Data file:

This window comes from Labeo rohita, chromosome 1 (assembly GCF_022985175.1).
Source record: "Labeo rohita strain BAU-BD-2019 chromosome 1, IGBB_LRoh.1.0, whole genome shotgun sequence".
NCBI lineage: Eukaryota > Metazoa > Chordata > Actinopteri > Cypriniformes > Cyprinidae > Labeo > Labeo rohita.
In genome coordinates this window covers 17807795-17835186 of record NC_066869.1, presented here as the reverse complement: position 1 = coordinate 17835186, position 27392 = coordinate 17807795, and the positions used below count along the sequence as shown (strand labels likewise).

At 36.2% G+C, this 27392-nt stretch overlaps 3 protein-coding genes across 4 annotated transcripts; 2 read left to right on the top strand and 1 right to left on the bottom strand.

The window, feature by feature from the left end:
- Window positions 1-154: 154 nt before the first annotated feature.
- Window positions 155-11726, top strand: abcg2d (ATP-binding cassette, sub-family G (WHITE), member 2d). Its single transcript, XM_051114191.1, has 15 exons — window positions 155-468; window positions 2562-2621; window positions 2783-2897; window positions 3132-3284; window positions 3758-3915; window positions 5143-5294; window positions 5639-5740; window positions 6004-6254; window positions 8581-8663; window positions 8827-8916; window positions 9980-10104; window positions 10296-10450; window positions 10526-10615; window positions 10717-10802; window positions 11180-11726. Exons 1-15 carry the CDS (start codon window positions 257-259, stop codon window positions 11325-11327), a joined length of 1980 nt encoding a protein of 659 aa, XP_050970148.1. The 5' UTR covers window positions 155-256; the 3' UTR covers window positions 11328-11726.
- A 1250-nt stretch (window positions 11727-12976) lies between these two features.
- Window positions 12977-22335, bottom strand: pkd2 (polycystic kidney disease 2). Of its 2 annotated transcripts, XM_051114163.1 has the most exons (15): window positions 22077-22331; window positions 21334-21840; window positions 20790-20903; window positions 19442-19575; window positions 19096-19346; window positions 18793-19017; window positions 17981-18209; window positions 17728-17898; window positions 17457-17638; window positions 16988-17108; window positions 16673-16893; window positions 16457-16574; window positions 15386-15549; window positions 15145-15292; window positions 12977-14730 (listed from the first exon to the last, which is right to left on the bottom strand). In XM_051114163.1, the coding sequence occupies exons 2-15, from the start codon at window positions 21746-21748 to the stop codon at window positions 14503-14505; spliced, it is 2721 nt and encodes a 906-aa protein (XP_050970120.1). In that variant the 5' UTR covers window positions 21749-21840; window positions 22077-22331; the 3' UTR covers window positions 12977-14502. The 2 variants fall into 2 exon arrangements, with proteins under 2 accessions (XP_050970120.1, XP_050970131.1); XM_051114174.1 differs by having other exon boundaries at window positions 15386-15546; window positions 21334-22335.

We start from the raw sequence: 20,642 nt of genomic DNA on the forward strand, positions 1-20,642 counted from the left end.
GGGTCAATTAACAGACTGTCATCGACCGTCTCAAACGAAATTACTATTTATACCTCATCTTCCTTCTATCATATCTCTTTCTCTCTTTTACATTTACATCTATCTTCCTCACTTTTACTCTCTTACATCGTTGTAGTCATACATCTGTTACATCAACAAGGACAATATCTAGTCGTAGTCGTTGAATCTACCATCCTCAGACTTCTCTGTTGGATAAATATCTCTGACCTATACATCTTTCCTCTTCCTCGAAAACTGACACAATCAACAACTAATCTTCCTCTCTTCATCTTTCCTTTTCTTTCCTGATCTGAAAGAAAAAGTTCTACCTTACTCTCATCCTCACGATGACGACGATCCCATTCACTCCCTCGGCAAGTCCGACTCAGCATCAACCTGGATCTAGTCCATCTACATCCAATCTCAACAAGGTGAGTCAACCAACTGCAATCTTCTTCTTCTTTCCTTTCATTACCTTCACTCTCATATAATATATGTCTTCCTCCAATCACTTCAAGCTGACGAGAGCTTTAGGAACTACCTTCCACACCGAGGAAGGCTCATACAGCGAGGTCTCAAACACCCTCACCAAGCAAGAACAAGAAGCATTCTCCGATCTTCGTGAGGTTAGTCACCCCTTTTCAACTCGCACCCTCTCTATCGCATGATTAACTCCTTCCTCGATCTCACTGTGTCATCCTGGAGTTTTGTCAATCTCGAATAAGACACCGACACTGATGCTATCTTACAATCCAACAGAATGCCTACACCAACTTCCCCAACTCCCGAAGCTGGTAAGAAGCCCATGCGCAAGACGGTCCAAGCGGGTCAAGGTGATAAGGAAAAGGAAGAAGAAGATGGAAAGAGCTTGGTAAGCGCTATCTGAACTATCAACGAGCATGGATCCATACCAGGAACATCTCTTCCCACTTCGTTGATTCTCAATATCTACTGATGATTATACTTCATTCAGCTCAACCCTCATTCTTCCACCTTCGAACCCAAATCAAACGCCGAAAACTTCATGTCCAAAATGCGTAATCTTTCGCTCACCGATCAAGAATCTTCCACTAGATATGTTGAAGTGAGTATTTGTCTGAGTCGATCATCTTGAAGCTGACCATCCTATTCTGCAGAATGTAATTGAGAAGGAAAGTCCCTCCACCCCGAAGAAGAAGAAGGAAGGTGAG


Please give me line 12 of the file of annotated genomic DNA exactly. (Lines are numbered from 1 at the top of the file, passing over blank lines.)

GGGTCAATTAACAGACTGTCATCGACCGTCTCAAACGAAATTACTATTTATACCTCATCTTCCTTCTATCATATCTCTTTCTCTCTTTTACATTTACATCTATCTTCCTCACTTTTACTCTCTTACATCGTTGTAGTCATACATCTGTTACATCAACAAGGACAATATCTAGTCGTAGTCGTTGAATCTACCATCCTCAGACTTCTCTGTTGGATAAATATCTCTGACCTATACATCTTTCCTCTTCCTCGAAAACTGACACAATCAACAACTAATCTTCCTCTCTTCATCTTTCCTTTTCTTTCCTGATCTGAAAGAAAAAGTTCTACCTTACTCTCATCCTCACGATGACGACGATCCCATTCACTCCCTCGGCAAGTCCGACTCAGCATCAACCTGGATCTAGTCCATCTACATCCAATCTCAACAAGGTGAGTCAACCAACTGCAATCTTCTTCTTCTTTCCTTTCATTACCTTCACTCTCATATAATATATGTCTTCCTCCAATCACTTCAAGCTGACGAGAGCTTTAGGAACTACCTTCCACACCGAGGAAGGCTCATACAGCGAGGTCTCAAACACCCTCACCAAGCAAGAACAAGAAGCATTCTCCGATCTTCGTGAGGTTAGTCACCCCTTTTCAACTCGCACCCTCTCTATCGCATGATTAACTCCTTCCTCGATCTCACTGTGTCATCCTGGAGTTTTGTCAATCTCGAATAAGACACCGACACTGATGCTATCTTACAATCCAACAGAATGCCTACACCAACTTCCCCAACTCCCGAAGCTGGTAAGAAGCCCATGCGCAAGACGGTCCAAGCGGGTCAAGGTGATAAGGAAAAGGAAGAAGAAGATGGAAAGAGCTTGGTAAGCGCTATCTGAACTATCAACGAGCATGGATCCATACCAGGAACATCTCTTCCCACTTCGTTGATTCTCAATATCTACTGATGATTATACTTCATTCAGCTCAACCCTCATTCTTCCACCTTCGAACCCAAATCAAACGCCGAAAACTTCATGTCCAAAATGCGTAATCTTTCGCTCACCGATCAAGAATCTTCCACTAGATATGTTGAAGTGAGTATTTGTCTGAGTCGATCATCTTGAAGCTGACCATCCTATTCTGCAGAATGTAATTGAGAAGGAAAGTCCCTCCACCCCGAAGAAGAAGAAGGAAGGTGAG